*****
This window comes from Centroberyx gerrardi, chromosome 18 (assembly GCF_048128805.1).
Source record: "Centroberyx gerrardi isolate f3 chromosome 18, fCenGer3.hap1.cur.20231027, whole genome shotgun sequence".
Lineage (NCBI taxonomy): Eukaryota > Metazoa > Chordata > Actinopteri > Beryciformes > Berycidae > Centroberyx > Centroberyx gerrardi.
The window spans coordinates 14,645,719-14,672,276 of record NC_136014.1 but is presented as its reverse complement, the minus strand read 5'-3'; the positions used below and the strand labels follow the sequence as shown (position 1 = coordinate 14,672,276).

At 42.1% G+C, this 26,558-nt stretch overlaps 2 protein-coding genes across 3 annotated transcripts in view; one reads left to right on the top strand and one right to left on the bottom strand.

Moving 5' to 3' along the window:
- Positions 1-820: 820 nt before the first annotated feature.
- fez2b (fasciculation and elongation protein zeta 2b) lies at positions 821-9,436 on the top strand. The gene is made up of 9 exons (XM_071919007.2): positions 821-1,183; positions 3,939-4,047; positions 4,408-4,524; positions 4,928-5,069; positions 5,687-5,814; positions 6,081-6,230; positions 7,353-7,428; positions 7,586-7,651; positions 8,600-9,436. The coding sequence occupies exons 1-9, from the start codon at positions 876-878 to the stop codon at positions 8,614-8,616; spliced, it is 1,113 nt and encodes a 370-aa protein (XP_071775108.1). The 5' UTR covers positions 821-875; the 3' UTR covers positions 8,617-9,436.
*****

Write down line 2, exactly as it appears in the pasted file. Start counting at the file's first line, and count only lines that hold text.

Source record: "Centroberyx gerrardi isolate f3 chromosome 18, fCenGer3.hap1.cur.20231027, whole genome shotgun sequence".